The Uniform Trade Secrets Act, adopted by 47 states including Virginia, Maryland, and the District of Columbia, generally defines protectable trade secrets as information that derives independent economic value from not being generally known or readily ascertainable and that is subject to reasonable efforts to maintain its secrecy. In an age of electronic information storage and immediate communication, and in a world where flash drives, SnapChat and portable electronic devices are common, the business world’s increasing dependence on technology is challenged by the ease of downloading and absconding with essential business information. The Trade Secrets Acts provides a critical tool for avoiding this risk, but security requires careful and proactive monitoring and planning as well as hard-headed practical judgment.
In the post-Edward-Snowden world, successful businesses risk trade secret theft from competitors, departing or dissatisfied employees or contractors, and pirating attacks from unrelated opportunists. Leaks can result from careless security efforts or inattention to detail.
Increased security risk is sometimes a direct result of increased ease of functionality. Whether businesses own the electronic equipment employees use on the job, or allow employees to use their own, the employer must maintain control over the content downloaded or accessed through electronics such as cell phones, laptops, iPhones, iPads, flash drives and other devices (“Electronic Devices”). While the trend seems to be toward allowing employees to utilize their own Electronic Devices, employers who make this choice should take several steps to defend against accidental or intentional pirating. Not only must the employer have a strict policy about what may be downloaded, under what circumstances, and how it may be used and treated, but Confidentiality Agreements and Employee Manuals should include language permitting the employer to inspect their personnel’s Electronic Devices at any time to assure compliance with company security policy.
It goes without saying that no employee or contractor should be permitted access to trade secret materials unless and until they have signed binding prohibitions against disclosure (“Confidentiality Agreement”). However, breaches of security are not always the result of malicious acts. Sometimes overlooked in the crush of day-to-day business is the importance of educating contractors and employees on what is confidential, how confidential information should be treated and the importance of maintaining secrecy. Accordingly, orientation of new personnel should include not only the signing of a Confidentiality Agreement, but a clear explanation of what is expected and the consequences of breach. Similarly, the agenda of an exit interview should encompass return and inspection of company-owned Electronic Devices, inspection of the devices owned by the departing personnel, and a restatement of the continuing obligation of non-disclosure. The Employee Manual should also include robust language to this effect. In order to avoid the suggestion that trade secrets aren’t adequately protected, endorsement of your standard Confidentiality Agreement should be a condition of employment and this condition must be enforced.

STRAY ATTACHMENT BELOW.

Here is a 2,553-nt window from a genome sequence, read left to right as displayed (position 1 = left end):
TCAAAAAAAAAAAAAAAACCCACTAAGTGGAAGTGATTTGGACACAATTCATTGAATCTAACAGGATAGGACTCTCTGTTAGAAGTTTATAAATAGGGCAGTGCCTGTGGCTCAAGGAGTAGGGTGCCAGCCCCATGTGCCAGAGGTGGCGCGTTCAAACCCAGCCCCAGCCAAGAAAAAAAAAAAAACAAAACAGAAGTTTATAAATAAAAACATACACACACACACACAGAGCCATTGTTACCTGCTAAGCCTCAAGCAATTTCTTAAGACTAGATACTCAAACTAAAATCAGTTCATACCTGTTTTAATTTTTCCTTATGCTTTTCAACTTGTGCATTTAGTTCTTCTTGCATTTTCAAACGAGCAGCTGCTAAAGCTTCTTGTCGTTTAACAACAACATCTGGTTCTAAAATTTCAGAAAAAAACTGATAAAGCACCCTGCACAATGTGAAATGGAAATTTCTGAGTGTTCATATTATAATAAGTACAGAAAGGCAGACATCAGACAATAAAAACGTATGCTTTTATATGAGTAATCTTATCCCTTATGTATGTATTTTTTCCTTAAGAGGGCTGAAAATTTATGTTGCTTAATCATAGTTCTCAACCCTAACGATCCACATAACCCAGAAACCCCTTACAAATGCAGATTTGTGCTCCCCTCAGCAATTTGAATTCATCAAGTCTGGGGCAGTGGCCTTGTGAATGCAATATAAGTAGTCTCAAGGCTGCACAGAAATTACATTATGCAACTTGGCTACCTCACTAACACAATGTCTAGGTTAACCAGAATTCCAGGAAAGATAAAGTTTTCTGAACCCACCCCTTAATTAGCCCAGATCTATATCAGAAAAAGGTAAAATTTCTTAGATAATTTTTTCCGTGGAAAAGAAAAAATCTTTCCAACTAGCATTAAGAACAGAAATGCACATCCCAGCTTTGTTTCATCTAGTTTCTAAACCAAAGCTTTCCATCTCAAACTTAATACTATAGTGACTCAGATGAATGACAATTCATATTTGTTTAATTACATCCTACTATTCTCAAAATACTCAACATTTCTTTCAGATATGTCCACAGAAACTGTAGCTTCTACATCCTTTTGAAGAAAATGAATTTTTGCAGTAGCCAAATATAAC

Employees, especially but not limited to departing employees, pose the greatest risk to trade secrets and other intellectual property.
Because the Employee Manual is not a contract, the employer’s remedies for violation will be limited. While the employee may face job status penalties upon violation, a Confidentiality Agreement can provide for specific contract remedies such as injunction and damages and provide for an award of attorneys’ fees. While such an agreement may be contained in an employment or independent contractor agreement, the better practice is a stand-alone agreement which can be separately enforced.
In the course of many proposed business transactions, critical business information may be disclosed to third parties. Whether contemplating the sale or acquisition of business assets or equity, entertaining the prospect of obtaining third party investment, or offering an equity interest to a business associate, the disclosure of sensitive material is unavoidable. Be sure that all such disclosure is subject to a strict, fully endorsed Non-Disclosure Agreement which includes a clear definition of the confidential information to be disclosed, an acknowledgment of your ownership, definitive instructions for the return or destruction of the confidential material and effective remedies upon breach. The agreement is only as strong as its contents.
The expected first line of defense in any Trade Secret litigation – after “I didn’t take it” – is: “it wasn’t a trade secret.” Remember, by definition information that is not “the subject of efforts that are reasonable under the circumstances to maintain secrecy” does not fall within the definition of a Trade Secret under the Act. This does not mean that loosely protected information may not be protected under the terms of a Confidentiality Agreement, but it does mean that the powerful protections under the Act will likely be lost if the employer fails to adopt a reasonable security plan and vigilantly enforce its terms.
By definition, Trade Secrets are valuable because they have commercial value and are unknown to competitors. Confidential Information of other sorts may be equally valuable. Whether they are recipes, data bases, computer programs or any other formulation upon which you rely, keeping them secure is a twenty-first century priority.